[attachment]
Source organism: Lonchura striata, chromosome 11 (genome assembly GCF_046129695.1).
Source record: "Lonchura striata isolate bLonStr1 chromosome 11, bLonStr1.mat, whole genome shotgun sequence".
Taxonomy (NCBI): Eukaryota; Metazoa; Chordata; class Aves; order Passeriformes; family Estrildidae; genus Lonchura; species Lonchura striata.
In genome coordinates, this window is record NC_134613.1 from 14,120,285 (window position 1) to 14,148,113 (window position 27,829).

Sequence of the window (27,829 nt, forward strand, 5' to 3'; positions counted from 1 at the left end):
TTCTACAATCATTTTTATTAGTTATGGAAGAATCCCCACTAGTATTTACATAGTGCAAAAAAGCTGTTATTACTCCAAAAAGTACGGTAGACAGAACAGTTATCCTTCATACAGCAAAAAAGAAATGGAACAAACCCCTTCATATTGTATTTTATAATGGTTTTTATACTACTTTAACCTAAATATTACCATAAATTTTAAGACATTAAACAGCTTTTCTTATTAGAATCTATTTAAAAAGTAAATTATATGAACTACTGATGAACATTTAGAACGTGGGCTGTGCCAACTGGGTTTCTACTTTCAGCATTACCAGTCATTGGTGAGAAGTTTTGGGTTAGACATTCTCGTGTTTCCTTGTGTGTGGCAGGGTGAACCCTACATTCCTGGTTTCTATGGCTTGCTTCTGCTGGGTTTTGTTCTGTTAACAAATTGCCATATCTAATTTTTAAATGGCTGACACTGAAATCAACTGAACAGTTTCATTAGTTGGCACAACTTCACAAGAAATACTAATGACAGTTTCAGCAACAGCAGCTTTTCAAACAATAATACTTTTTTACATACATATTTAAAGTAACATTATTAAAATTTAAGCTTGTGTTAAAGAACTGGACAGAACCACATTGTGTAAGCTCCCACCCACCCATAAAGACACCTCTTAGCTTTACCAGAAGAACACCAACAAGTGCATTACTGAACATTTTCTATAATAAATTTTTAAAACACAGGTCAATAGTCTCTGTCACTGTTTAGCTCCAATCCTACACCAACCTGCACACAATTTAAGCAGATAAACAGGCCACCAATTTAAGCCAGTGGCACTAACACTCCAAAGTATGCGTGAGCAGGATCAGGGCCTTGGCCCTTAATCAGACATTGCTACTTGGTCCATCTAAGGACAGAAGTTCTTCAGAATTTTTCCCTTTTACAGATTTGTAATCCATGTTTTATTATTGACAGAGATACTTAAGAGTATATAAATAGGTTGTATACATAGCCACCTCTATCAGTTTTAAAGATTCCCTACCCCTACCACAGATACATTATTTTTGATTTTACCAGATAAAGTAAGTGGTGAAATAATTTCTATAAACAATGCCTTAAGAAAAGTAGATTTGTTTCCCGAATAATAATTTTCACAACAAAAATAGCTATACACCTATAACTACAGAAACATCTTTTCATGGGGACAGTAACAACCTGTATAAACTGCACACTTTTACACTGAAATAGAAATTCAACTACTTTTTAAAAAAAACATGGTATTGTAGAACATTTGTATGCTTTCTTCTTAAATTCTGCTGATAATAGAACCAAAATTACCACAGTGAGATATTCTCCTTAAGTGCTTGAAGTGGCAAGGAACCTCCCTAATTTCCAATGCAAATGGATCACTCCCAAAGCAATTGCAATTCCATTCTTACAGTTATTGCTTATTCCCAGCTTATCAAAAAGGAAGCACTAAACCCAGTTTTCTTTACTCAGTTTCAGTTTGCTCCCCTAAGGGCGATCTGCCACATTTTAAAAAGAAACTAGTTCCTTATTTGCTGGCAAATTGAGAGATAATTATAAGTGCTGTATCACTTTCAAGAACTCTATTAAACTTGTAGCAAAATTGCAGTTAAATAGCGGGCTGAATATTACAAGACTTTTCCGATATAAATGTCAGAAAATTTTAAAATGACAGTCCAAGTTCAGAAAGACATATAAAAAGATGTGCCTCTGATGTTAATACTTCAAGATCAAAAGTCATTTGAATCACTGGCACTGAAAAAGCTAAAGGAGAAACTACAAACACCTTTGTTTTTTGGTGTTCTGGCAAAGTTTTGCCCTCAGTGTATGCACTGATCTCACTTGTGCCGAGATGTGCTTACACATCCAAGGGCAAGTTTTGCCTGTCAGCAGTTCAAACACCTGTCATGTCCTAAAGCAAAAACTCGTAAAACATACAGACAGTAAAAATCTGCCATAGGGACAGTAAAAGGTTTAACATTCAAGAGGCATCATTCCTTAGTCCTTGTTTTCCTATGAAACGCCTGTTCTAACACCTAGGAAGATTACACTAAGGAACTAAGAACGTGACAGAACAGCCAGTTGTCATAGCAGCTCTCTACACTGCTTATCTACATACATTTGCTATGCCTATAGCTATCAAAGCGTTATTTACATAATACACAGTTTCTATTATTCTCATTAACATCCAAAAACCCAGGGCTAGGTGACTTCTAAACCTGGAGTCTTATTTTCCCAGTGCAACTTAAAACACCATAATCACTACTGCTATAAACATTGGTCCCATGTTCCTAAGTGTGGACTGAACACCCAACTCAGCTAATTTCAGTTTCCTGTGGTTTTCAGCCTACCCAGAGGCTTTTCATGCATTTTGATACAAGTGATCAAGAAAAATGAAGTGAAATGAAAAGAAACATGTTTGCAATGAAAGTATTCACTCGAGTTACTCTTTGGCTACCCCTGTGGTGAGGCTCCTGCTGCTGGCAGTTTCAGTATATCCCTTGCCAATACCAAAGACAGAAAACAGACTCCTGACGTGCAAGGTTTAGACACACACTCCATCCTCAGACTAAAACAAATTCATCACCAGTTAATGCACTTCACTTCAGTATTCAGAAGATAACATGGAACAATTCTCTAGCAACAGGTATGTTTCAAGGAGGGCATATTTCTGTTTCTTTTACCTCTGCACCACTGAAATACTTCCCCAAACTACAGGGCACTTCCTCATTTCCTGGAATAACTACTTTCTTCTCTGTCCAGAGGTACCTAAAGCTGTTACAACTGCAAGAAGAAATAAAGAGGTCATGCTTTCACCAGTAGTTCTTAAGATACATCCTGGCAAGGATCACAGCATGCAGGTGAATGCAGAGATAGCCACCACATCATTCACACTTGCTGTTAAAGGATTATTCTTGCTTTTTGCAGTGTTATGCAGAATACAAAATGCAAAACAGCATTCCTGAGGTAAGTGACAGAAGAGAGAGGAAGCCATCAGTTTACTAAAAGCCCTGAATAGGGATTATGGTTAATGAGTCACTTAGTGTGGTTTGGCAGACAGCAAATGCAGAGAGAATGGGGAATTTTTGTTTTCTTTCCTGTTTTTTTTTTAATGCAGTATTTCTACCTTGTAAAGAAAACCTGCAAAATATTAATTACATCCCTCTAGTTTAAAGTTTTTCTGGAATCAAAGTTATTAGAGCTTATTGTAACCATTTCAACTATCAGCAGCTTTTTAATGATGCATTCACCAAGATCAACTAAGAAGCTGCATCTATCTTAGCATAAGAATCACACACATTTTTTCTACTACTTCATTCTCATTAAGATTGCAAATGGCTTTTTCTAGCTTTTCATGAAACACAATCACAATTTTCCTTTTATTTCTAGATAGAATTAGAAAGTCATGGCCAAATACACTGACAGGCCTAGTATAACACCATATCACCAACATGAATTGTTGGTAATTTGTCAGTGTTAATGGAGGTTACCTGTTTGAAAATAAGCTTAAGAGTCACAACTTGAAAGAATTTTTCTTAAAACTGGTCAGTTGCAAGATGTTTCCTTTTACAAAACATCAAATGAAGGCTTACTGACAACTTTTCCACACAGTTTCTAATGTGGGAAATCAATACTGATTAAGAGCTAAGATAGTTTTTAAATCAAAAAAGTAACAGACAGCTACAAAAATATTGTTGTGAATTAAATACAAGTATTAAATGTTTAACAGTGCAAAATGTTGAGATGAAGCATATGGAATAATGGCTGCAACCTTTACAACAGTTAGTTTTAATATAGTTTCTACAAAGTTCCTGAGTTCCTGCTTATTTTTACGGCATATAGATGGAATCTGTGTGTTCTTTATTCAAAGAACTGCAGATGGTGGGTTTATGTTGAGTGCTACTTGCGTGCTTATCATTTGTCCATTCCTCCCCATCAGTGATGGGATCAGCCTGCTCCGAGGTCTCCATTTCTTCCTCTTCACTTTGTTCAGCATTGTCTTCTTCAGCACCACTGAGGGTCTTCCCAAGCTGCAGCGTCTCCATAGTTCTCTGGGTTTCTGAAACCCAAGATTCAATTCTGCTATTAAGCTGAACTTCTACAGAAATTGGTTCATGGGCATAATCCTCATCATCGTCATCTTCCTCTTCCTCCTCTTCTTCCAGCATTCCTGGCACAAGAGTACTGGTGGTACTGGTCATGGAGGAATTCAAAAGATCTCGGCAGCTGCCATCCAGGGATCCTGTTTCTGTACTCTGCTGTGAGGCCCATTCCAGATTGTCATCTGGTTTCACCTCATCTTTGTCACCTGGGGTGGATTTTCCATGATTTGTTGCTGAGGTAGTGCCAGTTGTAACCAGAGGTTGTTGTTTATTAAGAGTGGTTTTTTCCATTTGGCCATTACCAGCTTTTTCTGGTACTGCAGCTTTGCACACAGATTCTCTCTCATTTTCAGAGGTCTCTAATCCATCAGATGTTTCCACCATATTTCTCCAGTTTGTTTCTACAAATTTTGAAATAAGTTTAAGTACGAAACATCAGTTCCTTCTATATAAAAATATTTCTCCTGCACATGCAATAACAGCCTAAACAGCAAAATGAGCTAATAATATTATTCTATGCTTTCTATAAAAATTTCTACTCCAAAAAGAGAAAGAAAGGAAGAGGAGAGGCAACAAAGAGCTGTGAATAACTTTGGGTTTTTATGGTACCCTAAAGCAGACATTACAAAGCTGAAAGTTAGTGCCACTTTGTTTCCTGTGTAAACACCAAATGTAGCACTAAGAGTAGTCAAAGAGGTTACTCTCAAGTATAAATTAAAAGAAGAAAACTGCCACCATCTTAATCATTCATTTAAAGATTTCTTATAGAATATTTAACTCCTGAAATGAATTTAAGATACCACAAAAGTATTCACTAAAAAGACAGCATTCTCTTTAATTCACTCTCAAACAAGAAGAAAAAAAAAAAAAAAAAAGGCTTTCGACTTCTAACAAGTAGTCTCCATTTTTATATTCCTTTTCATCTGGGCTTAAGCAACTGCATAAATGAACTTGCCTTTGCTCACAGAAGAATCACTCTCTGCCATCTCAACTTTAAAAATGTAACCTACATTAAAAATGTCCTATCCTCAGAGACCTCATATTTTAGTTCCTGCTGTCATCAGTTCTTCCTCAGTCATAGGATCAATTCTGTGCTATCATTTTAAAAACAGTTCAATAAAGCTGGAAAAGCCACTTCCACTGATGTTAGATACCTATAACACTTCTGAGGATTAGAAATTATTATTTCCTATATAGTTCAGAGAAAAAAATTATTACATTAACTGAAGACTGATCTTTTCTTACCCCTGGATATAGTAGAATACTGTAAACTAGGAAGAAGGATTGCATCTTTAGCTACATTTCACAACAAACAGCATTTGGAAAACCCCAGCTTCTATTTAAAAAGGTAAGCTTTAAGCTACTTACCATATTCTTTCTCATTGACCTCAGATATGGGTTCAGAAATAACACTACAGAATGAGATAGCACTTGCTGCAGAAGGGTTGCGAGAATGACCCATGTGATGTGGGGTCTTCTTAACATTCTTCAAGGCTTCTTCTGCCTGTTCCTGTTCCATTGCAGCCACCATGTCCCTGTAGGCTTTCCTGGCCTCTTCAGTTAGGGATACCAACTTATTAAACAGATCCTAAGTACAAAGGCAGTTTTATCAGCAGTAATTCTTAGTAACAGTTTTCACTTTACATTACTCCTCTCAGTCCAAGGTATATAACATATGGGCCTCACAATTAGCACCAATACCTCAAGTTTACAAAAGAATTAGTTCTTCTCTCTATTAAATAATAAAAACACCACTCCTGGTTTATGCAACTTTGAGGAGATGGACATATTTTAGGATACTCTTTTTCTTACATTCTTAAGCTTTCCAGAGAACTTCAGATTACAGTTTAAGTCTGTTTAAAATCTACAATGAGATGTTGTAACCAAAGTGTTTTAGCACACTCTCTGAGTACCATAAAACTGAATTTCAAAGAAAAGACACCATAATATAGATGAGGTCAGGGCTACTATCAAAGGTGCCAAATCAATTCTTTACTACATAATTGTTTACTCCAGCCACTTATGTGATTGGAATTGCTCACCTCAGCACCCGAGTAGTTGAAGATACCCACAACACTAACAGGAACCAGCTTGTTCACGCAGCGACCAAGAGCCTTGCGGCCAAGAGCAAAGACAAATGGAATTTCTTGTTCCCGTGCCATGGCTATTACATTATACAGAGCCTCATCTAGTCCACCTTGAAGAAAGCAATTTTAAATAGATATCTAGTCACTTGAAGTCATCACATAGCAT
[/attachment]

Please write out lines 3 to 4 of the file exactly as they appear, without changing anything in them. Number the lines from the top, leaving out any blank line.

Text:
Taxonomy (NCBI): Eukaryota; Metazoa; Chordata; class Aves; order Passeriformes; family Estrildidae; genus Lonchura; species Lonchura striata.
In genome coordinates, this window is record NC_134613.1 from 14,120,285 (window position 1) to 14,148,113 (window position 27,829).